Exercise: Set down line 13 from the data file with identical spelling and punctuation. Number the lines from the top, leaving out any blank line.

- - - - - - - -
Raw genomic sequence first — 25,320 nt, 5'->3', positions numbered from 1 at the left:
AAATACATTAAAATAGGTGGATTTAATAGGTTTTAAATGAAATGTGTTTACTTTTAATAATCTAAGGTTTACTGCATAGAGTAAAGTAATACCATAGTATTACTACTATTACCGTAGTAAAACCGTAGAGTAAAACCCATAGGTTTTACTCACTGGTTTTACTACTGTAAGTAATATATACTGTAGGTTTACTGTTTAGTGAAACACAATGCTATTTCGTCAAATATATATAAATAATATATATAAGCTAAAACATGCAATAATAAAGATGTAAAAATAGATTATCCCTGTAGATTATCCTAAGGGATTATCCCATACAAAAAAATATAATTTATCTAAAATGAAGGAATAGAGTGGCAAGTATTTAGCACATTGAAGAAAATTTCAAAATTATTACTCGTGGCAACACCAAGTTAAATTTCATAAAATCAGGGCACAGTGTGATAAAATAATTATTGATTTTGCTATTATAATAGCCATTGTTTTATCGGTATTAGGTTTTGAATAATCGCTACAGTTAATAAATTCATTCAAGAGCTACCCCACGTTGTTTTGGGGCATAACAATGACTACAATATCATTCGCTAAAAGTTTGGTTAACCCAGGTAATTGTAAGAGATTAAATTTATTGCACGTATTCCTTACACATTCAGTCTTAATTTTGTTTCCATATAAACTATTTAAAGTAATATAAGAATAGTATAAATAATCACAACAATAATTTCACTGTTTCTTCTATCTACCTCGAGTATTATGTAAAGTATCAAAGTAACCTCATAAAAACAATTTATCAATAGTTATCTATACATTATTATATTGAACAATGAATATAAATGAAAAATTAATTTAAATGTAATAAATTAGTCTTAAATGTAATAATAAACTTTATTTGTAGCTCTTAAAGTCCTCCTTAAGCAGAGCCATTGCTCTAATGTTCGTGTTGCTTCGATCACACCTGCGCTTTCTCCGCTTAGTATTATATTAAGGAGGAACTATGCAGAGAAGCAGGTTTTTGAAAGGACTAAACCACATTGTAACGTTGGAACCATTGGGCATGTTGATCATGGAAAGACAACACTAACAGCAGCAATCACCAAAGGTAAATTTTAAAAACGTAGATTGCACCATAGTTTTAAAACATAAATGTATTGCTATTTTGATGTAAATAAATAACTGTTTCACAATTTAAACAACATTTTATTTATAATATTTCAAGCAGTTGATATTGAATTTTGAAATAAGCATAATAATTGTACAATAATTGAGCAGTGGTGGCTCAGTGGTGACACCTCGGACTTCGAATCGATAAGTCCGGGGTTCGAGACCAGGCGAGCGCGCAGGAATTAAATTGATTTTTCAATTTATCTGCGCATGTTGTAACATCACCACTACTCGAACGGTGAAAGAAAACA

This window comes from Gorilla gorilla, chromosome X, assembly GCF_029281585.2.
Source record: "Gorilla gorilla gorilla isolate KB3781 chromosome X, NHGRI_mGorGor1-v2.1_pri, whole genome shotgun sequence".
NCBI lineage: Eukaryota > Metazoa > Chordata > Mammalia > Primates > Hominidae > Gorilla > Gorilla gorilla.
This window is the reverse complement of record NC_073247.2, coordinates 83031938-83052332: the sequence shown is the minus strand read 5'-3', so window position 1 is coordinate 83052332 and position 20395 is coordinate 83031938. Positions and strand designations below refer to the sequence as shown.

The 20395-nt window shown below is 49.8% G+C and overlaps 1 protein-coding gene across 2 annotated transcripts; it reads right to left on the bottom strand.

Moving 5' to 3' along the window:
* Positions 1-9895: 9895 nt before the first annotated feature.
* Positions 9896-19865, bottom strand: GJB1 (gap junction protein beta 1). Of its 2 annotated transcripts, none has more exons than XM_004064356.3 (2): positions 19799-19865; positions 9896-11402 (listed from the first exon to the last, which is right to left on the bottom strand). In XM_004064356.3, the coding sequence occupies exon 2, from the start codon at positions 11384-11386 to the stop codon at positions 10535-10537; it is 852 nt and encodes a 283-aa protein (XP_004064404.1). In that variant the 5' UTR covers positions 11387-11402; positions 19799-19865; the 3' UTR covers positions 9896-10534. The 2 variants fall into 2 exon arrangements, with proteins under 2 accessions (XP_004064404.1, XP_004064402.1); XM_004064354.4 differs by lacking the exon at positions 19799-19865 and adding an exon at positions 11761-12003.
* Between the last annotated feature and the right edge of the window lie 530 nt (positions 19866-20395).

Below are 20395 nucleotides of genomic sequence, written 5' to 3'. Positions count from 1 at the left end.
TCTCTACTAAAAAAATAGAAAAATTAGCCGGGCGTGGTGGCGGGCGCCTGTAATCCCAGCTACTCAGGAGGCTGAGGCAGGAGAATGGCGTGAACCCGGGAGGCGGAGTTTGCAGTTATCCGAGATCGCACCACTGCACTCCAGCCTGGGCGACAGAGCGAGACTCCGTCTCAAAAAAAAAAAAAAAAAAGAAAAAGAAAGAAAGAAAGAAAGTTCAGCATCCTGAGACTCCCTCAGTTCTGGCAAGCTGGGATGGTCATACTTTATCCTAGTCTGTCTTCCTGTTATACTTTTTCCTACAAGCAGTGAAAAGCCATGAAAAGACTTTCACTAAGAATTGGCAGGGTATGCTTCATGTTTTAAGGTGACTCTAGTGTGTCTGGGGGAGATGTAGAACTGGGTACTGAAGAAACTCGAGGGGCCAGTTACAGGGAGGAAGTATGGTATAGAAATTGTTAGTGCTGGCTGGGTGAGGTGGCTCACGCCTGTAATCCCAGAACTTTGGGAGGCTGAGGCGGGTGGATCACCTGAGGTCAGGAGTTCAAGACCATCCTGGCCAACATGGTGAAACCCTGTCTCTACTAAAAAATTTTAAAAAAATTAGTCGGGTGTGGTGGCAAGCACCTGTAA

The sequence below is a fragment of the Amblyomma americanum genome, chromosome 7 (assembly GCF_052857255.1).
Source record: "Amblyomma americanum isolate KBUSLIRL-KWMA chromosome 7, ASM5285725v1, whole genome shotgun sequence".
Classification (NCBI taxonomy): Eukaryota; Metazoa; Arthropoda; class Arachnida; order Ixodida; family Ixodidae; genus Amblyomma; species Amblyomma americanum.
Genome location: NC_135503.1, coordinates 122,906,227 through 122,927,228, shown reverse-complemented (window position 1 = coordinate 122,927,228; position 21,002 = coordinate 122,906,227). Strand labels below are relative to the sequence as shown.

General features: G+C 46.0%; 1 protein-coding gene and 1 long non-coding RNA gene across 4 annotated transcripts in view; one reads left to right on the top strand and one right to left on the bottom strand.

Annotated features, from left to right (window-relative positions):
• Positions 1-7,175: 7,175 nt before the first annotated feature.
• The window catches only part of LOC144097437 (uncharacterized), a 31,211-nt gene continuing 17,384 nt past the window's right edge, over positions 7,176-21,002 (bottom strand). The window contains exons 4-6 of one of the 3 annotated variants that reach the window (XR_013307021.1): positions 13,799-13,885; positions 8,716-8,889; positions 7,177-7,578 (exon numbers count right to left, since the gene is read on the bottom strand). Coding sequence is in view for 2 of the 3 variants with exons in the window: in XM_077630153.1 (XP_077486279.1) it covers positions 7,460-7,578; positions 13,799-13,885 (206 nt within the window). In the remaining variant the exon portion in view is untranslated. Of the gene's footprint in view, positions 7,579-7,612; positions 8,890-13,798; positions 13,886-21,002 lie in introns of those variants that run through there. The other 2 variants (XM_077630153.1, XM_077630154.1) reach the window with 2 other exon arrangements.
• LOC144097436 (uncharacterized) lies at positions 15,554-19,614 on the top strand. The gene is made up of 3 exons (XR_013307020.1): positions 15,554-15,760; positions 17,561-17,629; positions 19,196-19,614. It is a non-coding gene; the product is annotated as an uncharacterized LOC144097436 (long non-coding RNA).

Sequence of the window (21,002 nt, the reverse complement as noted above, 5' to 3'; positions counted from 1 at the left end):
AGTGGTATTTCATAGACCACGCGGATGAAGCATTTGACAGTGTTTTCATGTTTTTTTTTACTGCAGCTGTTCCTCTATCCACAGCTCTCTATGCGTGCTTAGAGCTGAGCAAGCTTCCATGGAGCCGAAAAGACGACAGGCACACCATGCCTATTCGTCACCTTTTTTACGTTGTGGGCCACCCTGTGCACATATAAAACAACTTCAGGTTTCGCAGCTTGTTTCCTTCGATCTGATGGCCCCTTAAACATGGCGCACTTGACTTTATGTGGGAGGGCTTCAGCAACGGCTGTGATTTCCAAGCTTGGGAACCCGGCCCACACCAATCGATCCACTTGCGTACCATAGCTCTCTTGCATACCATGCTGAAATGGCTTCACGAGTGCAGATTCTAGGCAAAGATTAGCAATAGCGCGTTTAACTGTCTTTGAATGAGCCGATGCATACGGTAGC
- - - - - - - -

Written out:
TCTCTACTAAAAAAATAGAAAAATTAGCCGGGCGTGGTGGCGGGCGCCTGTAATCCCAGCTACTCAGGAGGCTGAGGCAGGAGAATGGCGTGAACCCGGGAGGCGGAGTTTGCAGTTATCCGAGATCGCACCACTGCACTCCAGCCTGGGCGACAGAGCGAGACTCCGTCTCAAAAAAAAAAAAAAAAAAGAAAAAGAAAGAAAGAAAGAAAGTTCAGCATCCTGAGACTCCCTCAGTTCTGGCAAGCTGGGATGGTCATACTTTATCCTAGTCTGTCTTCCTGTTATACTTTTTCCTACAAGCAGTGAAAAGCCATGAAAAGACTTTCACTAAGAATTGGCAGGGTATGCTTCATGTTTTAAGGTGACTCTAGTGTGTCTGGGGGAGATGTAGAACTGGGTACTGAAGAAACTCGAGGGGCCAGTTACAGGGAGGAAGTATGGTATAGAAATTGTTAGTGCTGGCTGGGTGAGGTGGCTCACGCCTGTAATCCCAGAACTTTGGGAGGCTGAGGCGGGTGGATCACCTGAGGTCAGGAGTTCAAGACCATCCTGGCCAACATGGTGAAACCCTGTCTCTACTAAAAAATTTTAAAAAAATTAGTCGGGTGTGGTGGCAAGCACCTGTAA